Dystopia in Color
I saw the movie Elysium when it opened earlier this month. This dystopian movie includes a multicultural future, with Matt Damon plays Max daCosta, a Hispanic anti-hero in future LA. This look at a Hispanic main character given the chance to change the world or save his life (he can’t do both) was a break from the usual round of science fiction in general and Dystopia stories in particular, where the man or woman who rights wrongs and changes society is usually white. A search of recent young adult and middle grade books led me to several that provide readers with a future filled with heroes of different backgrounds, ethnicities, locations and circumstances.
The Silver Six is a middle grade dystopian graphic novel written by A.J. Lieberman, and illustrated by Darren Rawlings and published in 2013 by Graphix. The cover shows the six heroes: Phoebe, Hannah Yoshiama, Patel, Oliver, Rebecca, Phoebe, and Ian. Their scientist parents are assassinated after they discover a cheap form of power that would free humanity from bondage to Craven Mining, the world’s only energy supplier.
The children meet at an orphanage where they are assigned silver jumpsuits, a sleeping pod, dangerous jobs, and little food (the future is truly cruel to orphans). Thus begins a story that will have young readers turning pages as the children learn the value of friendship and sticking together, and work to find a place they can call their own. They discover that their parents’ deaths was not an accident and find a way to beat Craven Mining and have their own, peronal paradise. The science is more fun than real, but the pages are full of heart and love and self-discovery, the graphics are fun, and kids who are into science fiction will enjoy this story.
Shadows Cast by Stars was written by Catherine Knutsson and published by Atheneum Books For Younger Readers in 2012. In this future world, the government is hunting Cassandra Mercredi and her family. Not for the aboriginal girl’s connection to the spirit world, but for her blood. A plague has devastated the world’s population, but thanks to genetic diversity, aborigines are immune. The government intends to drain her lifeforce “for the greater good.” She flees across an energy barrier that keeps outsiders out and the spirit world in, hoping for safety. But the creatures of the spirit world want something from her as well. wants something from her as well. Aboriginal mysticism and beliefs are at the root of this story about a strong heroine who knows what she wants, including the tribal leader’s son.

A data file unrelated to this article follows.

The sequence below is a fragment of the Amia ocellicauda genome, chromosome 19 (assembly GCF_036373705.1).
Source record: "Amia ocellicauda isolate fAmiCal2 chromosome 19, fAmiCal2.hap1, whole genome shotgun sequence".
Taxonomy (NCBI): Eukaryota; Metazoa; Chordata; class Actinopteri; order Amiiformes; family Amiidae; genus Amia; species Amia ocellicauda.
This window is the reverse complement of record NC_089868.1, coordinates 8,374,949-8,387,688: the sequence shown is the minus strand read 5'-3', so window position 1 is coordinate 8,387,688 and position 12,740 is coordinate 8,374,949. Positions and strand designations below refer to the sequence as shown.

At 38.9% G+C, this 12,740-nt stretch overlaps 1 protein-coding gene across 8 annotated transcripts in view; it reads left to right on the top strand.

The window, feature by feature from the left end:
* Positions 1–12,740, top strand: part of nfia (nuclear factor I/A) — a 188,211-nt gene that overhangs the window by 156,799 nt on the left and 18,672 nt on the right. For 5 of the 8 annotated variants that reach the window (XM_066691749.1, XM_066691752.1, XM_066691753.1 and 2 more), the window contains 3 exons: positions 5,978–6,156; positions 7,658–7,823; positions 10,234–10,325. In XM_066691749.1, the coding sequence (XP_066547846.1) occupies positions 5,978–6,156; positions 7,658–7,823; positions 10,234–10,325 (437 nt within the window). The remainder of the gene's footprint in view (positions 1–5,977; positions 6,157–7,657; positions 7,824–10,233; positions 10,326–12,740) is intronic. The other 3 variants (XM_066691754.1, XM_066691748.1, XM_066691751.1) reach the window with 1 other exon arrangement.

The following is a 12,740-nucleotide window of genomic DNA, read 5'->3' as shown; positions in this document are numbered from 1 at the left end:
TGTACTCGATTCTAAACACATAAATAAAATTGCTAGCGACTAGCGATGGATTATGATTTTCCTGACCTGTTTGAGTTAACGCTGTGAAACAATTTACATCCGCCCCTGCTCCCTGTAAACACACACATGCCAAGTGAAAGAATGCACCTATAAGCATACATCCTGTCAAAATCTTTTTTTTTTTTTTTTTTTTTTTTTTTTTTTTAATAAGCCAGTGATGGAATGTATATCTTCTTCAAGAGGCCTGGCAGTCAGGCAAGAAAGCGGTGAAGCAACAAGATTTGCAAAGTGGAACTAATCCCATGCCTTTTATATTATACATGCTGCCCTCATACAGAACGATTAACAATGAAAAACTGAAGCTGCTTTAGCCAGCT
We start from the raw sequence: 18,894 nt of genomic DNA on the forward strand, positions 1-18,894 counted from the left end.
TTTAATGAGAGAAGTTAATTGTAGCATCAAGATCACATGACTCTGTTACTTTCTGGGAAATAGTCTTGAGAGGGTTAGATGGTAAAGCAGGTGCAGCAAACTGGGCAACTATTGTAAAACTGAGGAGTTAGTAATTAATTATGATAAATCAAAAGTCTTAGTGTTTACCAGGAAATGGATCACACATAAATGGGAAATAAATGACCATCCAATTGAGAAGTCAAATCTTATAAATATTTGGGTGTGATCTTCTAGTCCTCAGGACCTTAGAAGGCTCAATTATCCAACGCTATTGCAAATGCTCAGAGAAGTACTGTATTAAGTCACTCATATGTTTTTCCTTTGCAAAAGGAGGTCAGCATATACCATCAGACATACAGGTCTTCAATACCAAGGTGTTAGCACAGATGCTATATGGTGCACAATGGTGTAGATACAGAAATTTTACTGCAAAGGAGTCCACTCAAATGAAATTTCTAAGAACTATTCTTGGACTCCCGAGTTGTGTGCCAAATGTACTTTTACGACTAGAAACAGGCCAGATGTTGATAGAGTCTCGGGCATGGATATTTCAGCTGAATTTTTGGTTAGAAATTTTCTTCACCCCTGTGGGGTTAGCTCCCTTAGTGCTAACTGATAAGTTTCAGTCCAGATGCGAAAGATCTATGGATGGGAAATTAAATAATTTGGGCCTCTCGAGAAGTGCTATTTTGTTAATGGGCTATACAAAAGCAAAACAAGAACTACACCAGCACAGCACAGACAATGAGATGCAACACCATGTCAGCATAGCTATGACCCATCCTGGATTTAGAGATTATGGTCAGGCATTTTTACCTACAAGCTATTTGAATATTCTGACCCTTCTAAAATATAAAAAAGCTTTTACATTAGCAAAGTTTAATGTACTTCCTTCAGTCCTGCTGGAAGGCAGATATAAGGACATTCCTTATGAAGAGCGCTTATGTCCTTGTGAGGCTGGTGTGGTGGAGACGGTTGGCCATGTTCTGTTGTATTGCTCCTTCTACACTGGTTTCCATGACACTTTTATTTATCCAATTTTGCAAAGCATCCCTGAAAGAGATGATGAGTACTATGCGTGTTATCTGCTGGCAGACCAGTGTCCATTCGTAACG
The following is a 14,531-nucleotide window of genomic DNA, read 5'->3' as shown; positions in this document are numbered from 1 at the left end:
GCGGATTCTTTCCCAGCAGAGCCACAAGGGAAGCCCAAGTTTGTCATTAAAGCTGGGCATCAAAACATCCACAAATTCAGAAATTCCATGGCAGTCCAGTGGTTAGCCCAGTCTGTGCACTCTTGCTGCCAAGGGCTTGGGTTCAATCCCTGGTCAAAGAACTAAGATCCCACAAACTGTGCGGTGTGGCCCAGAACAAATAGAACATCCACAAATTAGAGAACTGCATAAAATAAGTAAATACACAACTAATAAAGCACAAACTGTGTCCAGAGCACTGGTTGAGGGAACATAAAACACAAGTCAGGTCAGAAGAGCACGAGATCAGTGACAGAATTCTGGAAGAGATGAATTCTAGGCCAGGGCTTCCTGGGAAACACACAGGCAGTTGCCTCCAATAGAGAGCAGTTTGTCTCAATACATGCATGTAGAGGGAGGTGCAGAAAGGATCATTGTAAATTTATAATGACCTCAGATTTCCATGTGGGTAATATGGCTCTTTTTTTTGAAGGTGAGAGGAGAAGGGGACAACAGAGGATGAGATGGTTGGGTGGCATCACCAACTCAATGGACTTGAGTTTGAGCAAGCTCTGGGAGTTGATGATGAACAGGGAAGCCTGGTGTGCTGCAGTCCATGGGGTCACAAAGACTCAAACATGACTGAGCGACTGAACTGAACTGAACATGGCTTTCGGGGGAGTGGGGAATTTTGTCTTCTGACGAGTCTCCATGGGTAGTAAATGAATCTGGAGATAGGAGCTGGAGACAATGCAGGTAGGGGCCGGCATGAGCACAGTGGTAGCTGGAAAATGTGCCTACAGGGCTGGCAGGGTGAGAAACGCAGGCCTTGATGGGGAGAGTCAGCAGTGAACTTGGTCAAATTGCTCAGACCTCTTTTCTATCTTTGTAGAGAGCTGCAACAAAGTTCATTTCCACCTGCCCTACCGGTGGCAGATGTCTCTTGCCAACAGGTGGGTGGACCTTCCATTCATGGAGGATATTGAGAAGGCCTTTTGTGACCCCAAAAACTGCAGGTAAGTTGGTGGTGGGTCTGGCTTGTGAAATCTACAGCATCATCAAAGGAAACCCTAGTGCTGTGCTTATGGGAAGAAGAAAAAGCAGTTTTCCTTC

In Tankborn, written by Karen Sandler and published by Tu books in 2011, readers find themselves on Loki, a world with an unbreakable caste system, where wealth and skin color intertwine to determine your place in life-unless you are like Kayla, a GEN born in an artificial tank with animal DNA used to enhance your human genes. Considered sub-human, tankborns have no wealth, and her status is defined by the tattoo on her cheek. When they become of age, their job is to work. In Kayla’s case, the added genes give her a skill set, or sket, of increased strength and a job in the home of a Highborn. GENS have no business ever touching a Highborn like Devak, her employer’s grandson. And she certainly must never fall in love with him. Even if he does seem to see beyond her tattoo and is willing to help her track down what is happening to GEN children.
The House of the Scorpion, a 2003 Printz Honor book written by Nancy Farmer and published by Atheneum, features a dystopian society funded by the opium trade. Matteo is a Hispanic boy, a clone stamped with a tattoo that reads “property of the Alacran estate.” Legally he is livestock, and destined to become spare parts, the seventh new heart that will be used to perpetuate the rule of the the all-powerful drug lord. Like Pinnochio, he wants to be a real boy, and while some treat him as property, or an an animal, or even as a piece of vermin, others love him, help him learn that he is indeed human, and sacrifice their lives to save him from the surgeon’s knife. But is he human enough to make the right decisions when he is given the opportunity to return and become the new El Patron, and continue the legacy of terror that accompanies his genetic code.
In Ship Breaker, the 2011 Printz Award winning title written by Paolo Bacigalupi and published by Little, Brown Books for Young Readers, an environmental disaster has made life for the inhabitants of America’s Gulf Coast region a struggle for survival. Nailer, the Hispanic main character, knows he has to work with his crew, or die alone. He is a part of a light crew, children small enough to fit in between the walls of abandoned tankers in the gulf and find salvage and all he has to look forward to is growing up and becoming too large for light crew and too small to hope for a role with the huge men and women of heavy crew. He and his crew boss, an African American girl called Pima, find a wreck with one survivor, and Asian “swank” named Nita. He has to chose between doing the smart thing and finishing Nita off so he can claim the salvage rights, or being foolish. He lives to regret the foolish choice and the three of them have to fight for survival against people who want to use Nita as leverage against her wealthy family. This is not your usual love triangle, but is a real look at a disturbing future.